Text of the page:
Phoenix City Councilmember Michael Nowakowski is leaving office in April after 12 years, leaving behind a big issue for whoever replaces him.

No matter what the new councilmember wants to do for District 7, which includes central and south Phoenix, he or she will have to contend with “The Zone,” an area that has been a center of people experiencing homelessness for decades, and the Human Services Campus, a 13-acre facility that currently serves as the central, most visible point for addressing homelessness in the Valley.

Tension in the area has heightened in the last year as the campus has sought, amid objections from neighboring residents, to expand the number of beds it can offer to people.

Nowakowski has been a fierce opponent of the expansion, even storming a press conference where Mayor Kate Gallego voiced her support for the plan, and backing a moon-shot idea to move the campus to Phoenix’s District 8. The future of the homelessness dilemma in part depends on who wins the race to replace him.

Leading the candidates in fundraising is Yassamin Ansari, a former United Nations adviser focused on addressing climate change who has received the mayor’s endorsement. Backed by the Urban Phoenix Project, which has fought with Nowakowski in the past, Ansari promises an approach more centered around listening to service providers.

Her biggest rival financially is Cinthia Estela, a self-described business owner involved in the Laveen community who scored Nowakowski’s endorsement. Unsurprisingly, Estela’s approach is more in line with continuing business as usual.

Also running are Francisca Montoya, who works for the nonprofit Raza Development Fund and was chief of staff to District 7 councilmember Salomon Leija in the ’90s, and G. Grayson Flunoy, who does small business outreach for Valley Metro and only registered to run in July. The fifth candidate, Susan Mercado-Gudino, didn’t respond to repeated messages.

Here’s what they had to say on the issues:

Campus Expansion

The Human Services Campus and the adjacent religious nonprofit André House are seeking a change in zoning that would let them put several hundred more shelter beds in their existing spaces to accommodate the 2,300 people now living on Phoenix streets.

Neighborhood groups opposed to the zoning change have said they are already suffering with the current situation and believe this would make things worse, while service providers say that since homeless people are already there, the addition of more shelter beds would help address the impacts that neighbors are concerned about. The city council is expected to vote on the zoning application in December.

All of the District 7 candidates agree, as do service providers and neighbors, that more shelters distributed across the city and region are needed. The question is: what role does expanding the campus play in that need?

The candidates were split on this issue. Ansari and Flunoy said they support the expansion; Estela and Montoya are opposed.

Ansari said we need to follow the lead of experts — in this case “mostly service providers” — in addressing the current, “inhumane” situation. She said that she supports the zoning change as long as it’s part of expanding shelters across the city and addressing issues that cause homelessness, like a lack of affordable housing, and that neighbors get a seat at the table.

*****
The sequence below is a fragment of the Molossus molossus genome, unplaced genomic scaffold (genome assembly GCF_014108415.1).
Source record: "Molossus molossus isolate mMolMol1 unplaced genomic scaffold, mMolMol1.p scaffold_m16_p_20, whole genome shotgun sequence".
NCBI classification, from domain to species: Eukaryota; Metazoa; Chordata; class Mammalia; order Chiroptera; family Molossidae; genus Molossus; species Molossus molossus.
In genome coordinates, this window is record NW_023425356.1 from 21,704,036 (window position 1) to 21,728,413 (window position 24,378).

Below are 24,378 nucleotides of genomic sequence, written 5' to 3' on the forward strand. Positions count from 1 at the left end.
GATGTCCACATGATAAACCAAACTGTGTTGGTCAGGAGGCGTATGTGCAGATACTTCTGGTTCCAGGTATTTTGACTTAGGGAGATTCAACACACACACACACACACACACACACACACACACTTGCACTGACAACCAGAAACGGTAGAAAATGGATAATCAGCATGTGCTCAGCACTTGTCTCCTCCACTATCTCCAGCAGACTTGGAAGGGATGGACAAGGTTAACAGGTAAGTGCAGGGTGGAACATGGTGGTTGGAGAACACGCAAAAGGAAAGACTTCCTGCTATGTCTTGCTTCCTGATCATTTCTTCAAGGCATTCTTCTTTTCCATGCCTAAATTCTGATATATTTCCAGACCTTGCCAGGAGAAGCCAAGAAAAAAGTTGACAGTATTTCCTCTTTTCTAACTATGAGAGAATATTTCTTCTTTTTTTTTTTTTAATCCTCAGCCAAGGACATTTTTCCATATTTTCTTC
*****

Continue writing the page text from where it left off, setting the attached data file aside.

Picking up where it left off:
She said she liked Los Angeles’ model, in which L.A. council members each agreed to take on some new shelters in their own district, but was noncommittal about adding more shelters in Phoenix’s District 7.

“I think whatever is really fair,” she said.

Flunoy said he hadn’t had a chance to see the zoning proposal, but that expansion does seem needed.

“You don’t have an option to displace them or move them elsewhere,” he said.

Estela and Montoya said they felt there was already too much of an impact on the area surrounding the campus and it wasn’t fair for only District 7 to carry that burden.

Montoya has lived in the district for 30 years and remembers when CASS, the emergency shelter later incorporated into the Human Services Campus, opened.

“And I clearly remember it was meant to be one of many sites across the city,” she said. She worries the expanded beds will be seen as “mission accomplished,” to the detriment of other efforts.

Move Them Out?

Last month, councilmembers Nowakowski and Sal DiCiccio rolled out an idea: move the Human Services Campus approximately three miles east to the former St. Luke’s campus, make it bigger, and get the state and county to help pay for it. There are some issues with the idea, including St. Luke’s proximity to nearby communities, and it was blasted by councilmember Carlos Garcia, whose district it would go in. A neighborhood leader near the Human Services Campus also criticized it.

Estela, Nowakowski’s endorsed replacement, was the only one of the four candidates to say she supported the plan. She pointed to past plans to open multiple Human Services Campuses throughout the Valley, and wants to continue that approach.

“It shouldn’t just be on District 7,” she said.

However, moving the campus to a different district raises its own concerns. Flunoy said a member of the school board in the area near St. Luke’s, whom he’s known for years, called him unprompted to voice concerns about the idea. He said it’s not fair to drop some of the impacts of the Human Services Campus on another neighborhood that has been struggling.

Montoya and Ansari aren’t paying the plan much mind.

“I think it’s a little bit of a pipe dream at this point,” Ansari said. She has no particular thoughts about it but believes the city should focus on existing plans to address homelessness, instead. Montoya said she hadn’t seen Nowakowski and DiCiccio’s plan.